“When you play tennis,” explains Patalagoity, “it’s your brain that sees the ball, orders your movement, controls your placement and gesture and visualises where you want to put the ball. But the last millisecond of action is controlled by the nerves via mechanoreceptors that act as both accelerator and brake, just like in a car. A cramp is a neuromuscular dysfunction in which the accelerator is pressed too hard”.
“A disturbance in the muscular automation process”
A well-known online dictionary refers to “explosive hyperactivity of the motor nerves”. “We could also talk about a disturbance in the muscular automation process,” Patalagoity adds.
In very prosaic terms, when a headless chicken continues its race to the first obstacle or a decapitated person’s head still emits some face expression, it’s because the nerves are still functioning autonomously independently of the brain. Even if they are chilling, these examples illustrate that the disconnection between the brain and muscles reveals the existence of a relationship between nerves and muscles that is independent of the conscious or unconscious will of individuals.
Nobody knows exactly what needs to be done to get rid of it. A therapist who says: you’ve got cramps, you won’t get them next time if you do that, is a myth creator.
“What we know today about cramps is known and measured thanks to experiments on animals and muscle fibres from dead people”, says Patalgoity. “Nobody has been able to measure all this on an athlete during a race. And nobody knows exactly what needs to be done to get rid of it. A therapist who says: you’ve got cramps, you won’t get them next time if you do that, is a myth creator.”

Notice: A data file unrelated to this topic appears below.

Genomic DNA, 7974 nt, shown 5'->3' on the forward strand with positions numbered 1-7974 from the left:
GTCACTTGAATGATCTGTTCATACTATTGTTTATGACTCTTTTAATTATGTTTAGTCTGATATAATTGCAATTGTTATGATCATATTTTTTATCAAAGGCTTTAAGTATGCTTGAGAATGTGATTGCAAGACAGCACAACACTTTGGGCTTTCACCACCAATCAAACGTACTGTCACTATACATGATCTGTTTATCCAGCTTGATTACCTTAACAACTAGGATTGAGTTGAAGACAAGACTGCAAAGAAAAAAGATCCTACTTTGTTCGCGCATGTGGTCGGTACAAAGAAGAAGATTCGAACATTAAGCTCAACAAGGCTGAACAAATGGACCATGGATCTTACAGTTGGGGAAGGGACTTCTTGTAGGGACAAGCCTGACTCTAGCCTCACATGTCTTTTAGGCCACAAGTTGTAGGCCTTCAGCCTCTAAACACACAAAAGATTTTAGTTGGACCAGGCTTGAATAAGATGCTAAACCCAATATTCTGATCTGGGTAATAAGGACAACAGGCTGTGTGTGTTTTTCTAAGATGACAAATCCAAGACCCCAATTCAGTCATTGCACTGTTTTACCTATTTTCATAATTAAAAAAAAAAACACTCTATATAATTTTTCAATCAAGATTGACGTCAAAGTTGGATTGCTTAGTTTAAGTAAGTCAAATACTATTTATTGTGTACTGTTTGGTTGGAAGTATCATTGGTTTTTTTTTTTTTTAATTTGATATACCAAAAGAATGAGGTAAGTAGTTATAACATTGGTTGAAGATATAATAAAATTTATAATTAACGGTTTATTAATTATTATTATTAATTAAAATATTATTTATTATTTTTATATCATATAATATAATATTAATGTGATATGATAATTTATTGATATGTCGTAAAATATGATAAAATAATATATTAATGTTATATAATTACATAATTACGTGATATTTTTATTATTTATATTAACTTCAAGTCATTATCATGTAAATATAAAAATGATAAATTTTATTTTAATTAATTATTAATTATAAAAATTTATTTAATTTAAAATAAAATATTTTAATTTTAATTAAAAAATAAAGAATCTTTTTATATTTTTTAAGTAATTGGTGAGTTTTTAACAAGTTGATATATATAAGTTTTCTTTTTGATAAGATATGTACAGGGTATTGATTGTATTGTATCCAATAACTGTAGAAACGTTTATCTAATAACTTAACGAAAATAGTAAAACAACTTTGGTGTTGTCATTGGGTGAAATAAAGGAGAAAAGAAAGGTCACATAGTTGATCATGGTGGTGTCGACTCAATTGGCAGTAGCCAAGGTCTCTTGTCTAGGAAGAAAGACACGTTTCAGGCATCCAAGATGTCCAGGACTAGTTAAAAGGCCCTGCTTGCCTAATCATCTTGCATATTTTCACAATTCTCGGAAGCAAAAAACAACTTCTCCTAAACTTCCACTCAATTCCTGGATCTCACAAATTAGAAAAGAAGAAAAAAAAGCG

The bad news for Carlos Alcaraz is that if he is prone to cramp – he had cramp when he won the US Open against Stefanos Tsitsipas in 2021 – there is no magic formula to protect him from another incident of this nature. Being very well prepared physically is no protection. Daniil Medvedev’s trainer, Eric Hernandez, had this to say about the cramps felt by the future world No 1 in Miami in 2021: “You never know what stress can do to a player. This morning’s training session was more physically demanding than any three-set match.”
In terms of prevention, “you can give a player a pre-match massage to make sure that all the muscles are as loose as possible and that they don’t start the game with any tension”, says Patalagoity. But this precaution will have no impact on how the nerves behave in extreme situations.
The best tool Alcaraz can and will seek to use is experience. “If you take two players who are making the same effort, who are prepared in the same way, but one is used to this type of effort and the other isn’t, then the one who isn’t used to it is 10 times more likely to cramp,” explains Patalagoity.
“The intensity was enormous and we both felt it in our legs,” said Novak Djokovic after the semi-final. But for the Serb, it was his 45th Grand Slam semi-final and 12th at Roland Garros. Alcaraz has only played 35 best-of-five-set matches. In nine Grand Slam tournaments.